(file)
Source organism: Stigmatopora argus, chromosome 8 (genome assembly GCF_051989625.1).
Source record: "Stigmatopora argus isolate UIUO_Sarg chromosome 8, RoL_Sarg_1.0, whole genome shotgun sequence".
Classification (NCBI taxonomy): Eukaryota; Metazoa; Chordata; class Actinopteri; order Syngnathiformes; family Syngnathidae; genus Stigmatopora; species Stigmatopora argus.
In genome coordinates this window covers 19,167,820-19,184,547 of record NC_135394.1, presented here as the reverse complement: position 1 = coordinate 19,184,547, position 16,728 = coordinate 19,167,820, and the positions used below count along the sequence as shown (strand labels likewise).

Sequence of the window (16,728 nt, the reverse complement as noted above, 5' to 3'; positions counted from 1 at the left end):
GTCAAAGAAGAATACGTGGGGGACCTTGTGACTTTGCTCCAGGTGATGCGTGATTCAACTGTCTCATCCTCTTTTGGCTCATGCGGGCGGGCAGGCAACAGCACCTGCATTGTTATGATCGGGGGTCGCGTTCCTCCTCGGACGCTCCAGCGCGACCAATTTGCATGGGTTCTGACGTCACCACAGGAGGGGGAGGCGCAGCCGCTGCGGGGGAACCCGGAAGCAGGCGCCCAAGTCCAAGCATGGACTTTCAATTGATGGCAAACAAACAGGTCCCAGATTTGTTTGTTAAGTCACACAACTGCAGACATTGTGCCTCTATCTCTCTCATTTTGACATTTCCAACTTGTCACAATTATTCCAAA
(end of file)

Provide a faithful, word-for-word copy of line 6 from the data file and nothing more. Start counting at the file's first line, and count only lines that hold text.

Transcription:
GTCAAAGAAGAATACGTGGGGGACCTTGTGACTTTGCTCCAGGTGATGCGTGATTCAACTGTCTCATCCTCTTTTGGCTCATGCGGGCGGGCAGGCAACAGCACCTGCATTGTTATGATCGGGGGTCGCGTTCCTCCTCGGACGCTCCAGCGCGACCAATTTGCATGGGTTCTGACGTCACCACAGGAGGGGGAGGCGCAGCCGCTGCGGGGGAACCCGGAAGCAGGCGCCCAAGTCCAAGCATGGACTTTCAATTGATGGCAAACAAACAGGTCCCAGATTTGTTTGTTAAGTCACACAACTGCAGACATTGTGCCTCTATCTCTCTCATTTTGACATTTCCAACTTGTCACAATTATTCCAAA